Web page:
Saturday morning (30 March) I biked to East Shore Park in an unsuccessful quest for the Common Loons and Red-necked Grebe that Tim Lenz had reported. There were many small boats of anglers on the lake, perhaps accounting for some of the local bird scarcity, and the warm air over the still-cold water reduced visibility. Far to the north were a few unresolvable blobs. So I continued on E Shore Dr to the base of the hill, where there’s a nice stretch of unobstructed guardrail to sit on. Two of those blobs became breeding plumage Common Loons hanging out together, another was a lonesome male Red-breasted Merganser, and a group of 5 former specks turned into Horned Grebes, again more in breeding plumage than not. My previous Horned Grebe sighting on the 25th was of 12 in winter plumage plus a possible transition bird which was harder to see at dusk.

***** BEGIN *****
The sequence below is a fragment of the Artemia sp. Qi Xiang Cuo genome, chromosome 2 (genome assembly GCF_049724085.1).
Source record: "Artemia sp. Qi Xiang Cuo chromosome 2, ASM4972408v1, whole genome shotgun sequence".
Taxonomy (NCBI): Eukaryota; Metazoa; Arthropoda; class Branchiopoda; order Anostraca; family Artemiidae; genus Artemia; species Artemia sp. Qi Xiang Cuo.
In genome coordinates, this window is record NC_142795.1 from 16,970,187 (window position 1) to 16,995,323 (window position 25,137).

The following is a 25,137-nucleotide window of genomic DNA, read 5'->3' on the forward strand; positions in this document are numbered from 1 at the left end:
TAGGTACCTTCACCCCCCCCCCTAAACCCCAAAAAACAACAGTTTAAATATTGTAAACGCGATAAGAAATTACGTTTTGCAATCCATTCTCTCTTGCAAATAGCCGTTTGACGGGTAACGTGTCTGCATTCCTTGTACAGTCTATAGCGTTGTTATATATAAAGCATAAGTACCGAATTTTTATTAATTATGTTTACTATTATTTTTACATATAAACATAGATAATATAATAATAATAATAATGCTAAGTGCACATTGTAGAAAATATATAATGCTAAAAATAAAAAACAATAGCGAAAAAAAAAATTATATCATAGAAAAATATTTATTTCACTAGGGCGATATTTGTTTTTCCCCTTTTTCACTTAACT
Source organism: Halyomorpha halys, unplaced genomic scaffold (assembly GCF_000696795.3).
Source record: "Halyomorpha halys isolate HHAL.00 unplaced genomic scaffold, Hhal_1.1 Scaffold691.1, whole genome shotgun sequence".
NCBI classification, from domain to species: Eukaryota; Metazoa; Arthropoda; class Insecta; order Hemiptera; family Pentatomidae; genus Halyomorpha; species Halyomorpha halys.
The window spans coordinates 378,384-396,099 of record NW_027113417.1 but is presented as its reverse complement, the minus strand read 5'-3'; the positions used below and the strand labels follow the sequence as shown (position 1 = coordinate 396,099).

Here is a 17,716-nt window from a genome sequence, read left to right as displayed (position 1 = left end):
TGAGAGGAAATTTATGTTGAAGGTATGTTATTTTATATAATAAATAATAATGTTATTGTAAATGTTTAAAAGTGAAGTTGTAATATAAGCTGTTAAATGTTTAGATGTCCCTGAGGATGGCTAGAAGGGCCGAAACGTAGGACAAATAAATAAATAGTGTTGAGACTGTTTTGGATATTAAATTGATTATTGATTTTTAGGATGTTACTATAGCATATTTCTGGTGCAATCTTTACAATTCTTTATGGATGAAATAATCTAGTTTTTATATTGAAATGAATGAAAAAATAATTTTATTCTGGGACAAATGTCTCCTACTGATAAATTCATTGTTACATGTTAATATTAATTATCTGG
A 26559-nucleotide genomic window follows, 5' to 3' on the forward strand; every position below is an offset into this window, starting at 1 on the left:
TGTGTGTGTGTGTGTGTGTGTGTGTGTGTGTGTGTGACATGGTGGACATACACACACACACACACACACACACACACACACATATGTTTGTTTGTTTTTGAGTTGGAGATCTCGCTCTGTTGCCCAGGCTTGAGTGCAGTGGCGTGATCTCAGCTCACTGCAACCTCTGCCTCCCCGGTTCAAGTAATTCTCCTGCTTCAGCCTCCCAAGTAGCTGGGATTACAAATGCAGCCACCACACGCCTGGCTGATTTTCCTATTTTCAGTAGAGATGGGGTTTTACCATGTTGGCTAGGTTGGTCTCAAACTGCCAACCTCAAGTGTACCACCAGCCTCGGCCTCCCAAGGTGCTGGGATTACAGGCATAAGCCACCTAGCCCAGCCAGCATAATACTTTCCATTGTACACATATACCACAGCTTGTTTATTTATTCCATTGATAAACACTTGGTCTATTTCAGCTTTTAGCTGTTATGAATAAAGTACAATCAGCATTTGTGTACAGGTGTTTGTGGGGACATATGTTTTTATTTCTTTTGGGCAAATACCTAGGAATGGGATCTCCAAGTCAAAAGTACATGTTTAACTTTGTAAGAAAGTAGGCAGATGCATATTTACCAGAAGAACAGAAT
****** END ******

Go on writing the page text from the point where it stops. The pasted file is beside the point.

Having traveled so far, it seemed a shame to turn back, to I continued to Burdick Hill Rd where I saw at least 3 Eastern Meadowlarks in view at once, and heard their songs from 2 directions. On the way up the hill I heard my first Eastern Phoebe of Spring singing somewhere in the woods above 1261 E Shore Dr. It wasn’t near an obvious stream, so my guess is that the house has some nice ledges for nesting. It was a joy to hear, not just because of the bird, and the new season, but just to be able to hear it, particularly over the traffic noise. Having climbed to Burdick Hill Rd, why not continue to Sapsucker Woods? That’s birding logic. At the Fuller Wetlands another Eastern Phoebe was singing, this time in plain sight, and it obligingly flew briefly into Dryden so I could add it to that list. This was not my first sighting of the species for the year though. There were a couple of Eastern Phoebes which attempted to overwinter, one in Allan H Treman State Marine Park, and one near Six-mile Creek and the West End’s former “Jungle”. I had seen each in December, and again in January, when I photographed them on the 8th & 19th respectively. That last date was just before the big storm with deep snow & bitter cold. Stuart Krasnoff saw the Treman bird on the 16th as well, but I don’t think anyone found either of them after that. So it’s also a joy now to find Eastern Phoebes with better prospects for survival. Also on the north side of the Lab was one female-type Purple Finch at the feeders, and a flock of 7 Icterids, five of which I got a scope view to ID as Rusty Blackbirds. - - Dave Nutter > On Mar 30, 2019, at 2:06 PM, Donna Lee Scott <d...@cornell.edu> wrote: > > I heard "my" Phoebe today, as well as one by Sarah B's house. > Also saw 22 elegant Red-breasted Mergansers with some of the males > displaying, 1 male Common Merg, a Horned Grebe in breeding plumage, & a > couple Golden Eye, out on the lake. > C. Loons calling ! > > Donna Scott > Lansing/Cayuga L. > > On Mar 30, 2019, at 9:33 AM, Robyn Bailey <rb...@cornell.edu> wrote: > >> I awoke to the sound of “my” Eastern Phoebe calling. Every year one nests on >> my house. I recall last year it was April 1 when I first heard the phoebe at >> home. >> >> Robyn Bailey >> > -- Cayugabirds-L List Info: http://www.NortheastBirding.com/CayugabirdsWELCOME http://www.NortheastBirding.com/CayugabirdsRULES http://www.NortheastBirding.com/CayugabirdsSubscribeConfigurationLeave.htm ARCHIVES: 1) http://firstname.lastname@example.org/maillist.html 2) http://www.surfbirds.com/birdingmail/Group/Cayugabirds 3) http://birdingonthe.net/mailinglists/CAYU.html Please submit your observations to eBird: http://ebird.org/content/ebird/ --